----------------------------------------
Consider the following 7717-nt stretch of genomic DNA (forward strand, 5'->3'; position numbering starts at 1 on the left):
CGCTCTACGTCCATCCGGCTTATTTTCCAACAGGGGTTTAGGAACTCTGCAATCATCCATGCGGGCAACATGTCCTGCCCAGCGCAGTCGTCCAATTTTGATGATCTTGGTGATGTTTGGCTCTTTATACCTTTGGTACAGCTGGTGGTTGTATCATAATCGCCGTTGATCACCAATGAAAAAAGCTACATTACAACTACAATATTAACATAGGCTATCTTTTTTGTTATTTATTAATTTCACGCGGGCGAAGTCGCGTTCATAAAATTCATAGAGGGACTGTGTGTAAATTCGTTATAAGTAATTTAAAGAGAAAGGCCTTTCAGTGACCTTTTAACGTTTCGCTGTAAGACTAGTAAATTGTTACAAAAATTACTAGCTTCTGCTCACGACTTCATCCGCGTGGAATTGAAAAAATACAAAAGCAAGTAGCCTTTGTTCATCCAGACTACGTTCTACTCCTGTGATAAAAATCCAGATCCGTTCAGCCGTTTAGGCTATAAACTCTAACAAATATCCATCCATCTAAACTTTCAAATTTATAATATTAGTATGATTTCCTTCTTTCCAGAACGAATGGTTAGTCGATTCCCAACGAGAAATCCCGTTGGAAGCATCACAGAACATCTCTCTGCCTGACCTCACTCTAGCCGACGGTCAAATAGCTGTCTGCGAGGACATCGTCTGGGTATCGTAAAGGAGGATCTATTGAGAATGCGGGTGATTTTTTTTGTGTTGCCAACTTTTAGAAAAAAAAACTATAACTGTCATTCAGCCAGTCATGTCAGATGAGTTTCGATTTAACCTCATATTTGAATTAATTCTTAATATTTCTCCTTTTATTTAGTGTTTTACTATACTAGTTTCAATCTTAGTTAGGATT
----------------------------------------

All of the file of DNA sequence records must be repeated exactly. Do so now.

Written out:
Consider the following 7717-nt stretch of genomic DNA (forward strand, 5'->3'; position numbering starts at 1 on the left):
CGCTCTACGTCCATCCGGCTTATTTTCCAACAGGGGTTTAGGAACTCTGCAATCATCCATGCGGGCAACATGTCCTGCCCAGCGCAGTCGTCCAATTTTGATGATCTTGGTGATGTTTGGCTCTTTATACCTTTGGTACAGCTGGTGGTTGTATCATAATCGCCGTTGATCACCAATGAAAAAAGCTACATTACAACTACAATATTAACATAGGCTATCTTTTTTGTTATTTATTAATTTCACGCGGGCGAAGTCGCGTTCATAAAATTCATAGAGGGACTGTGTGTAAATTCGTTATAAGTAATTTAAAGAGAAAGGCCTTTCAGTGACCTTTTAACGTTTCGCTGTAAGACTAGTAAATTGTTACAAAAATTACTAGCTTCTGCTCACGACTTCATCCGCGTGGAATTGAAAAAATACAAAAGCAAGTAGCCTTTGTTCATCCAGACTACGTTCTACTCCTGTGATAAAAATCCAGATCCGTTCAGCCGTTTAGGCTATAAACTCTAACAAATATCCATCCATCTAAACTTTCAAATTTATAATATTAGTATGATTTCCTTCTTTCCAGAACGAATGGTTAGTCGATTCCCAACGAGAAATCCCGTTGGAAGCATCACAGAACATCTCTCTGCCTGACCTCACTCTAGCCGACGGTCAAATAGCTGTCTGCGAGGACATCGTCTGGGTATCGTAAAGGAGGATCTATTGAGAATGCGGGTGATTTTTTTTGTGTTGCCAACTTTTAGAAAAAAAAACTATAACTGTCATTCAGCCAGTCATGTCAGATGAGTTTCGATTTAACCTCATATTTGAATTAATTCTTAATATTTCTCCTTTTATTTAGTGTTTTACTATACTAGTTTCAATCTTAGTTAGGATT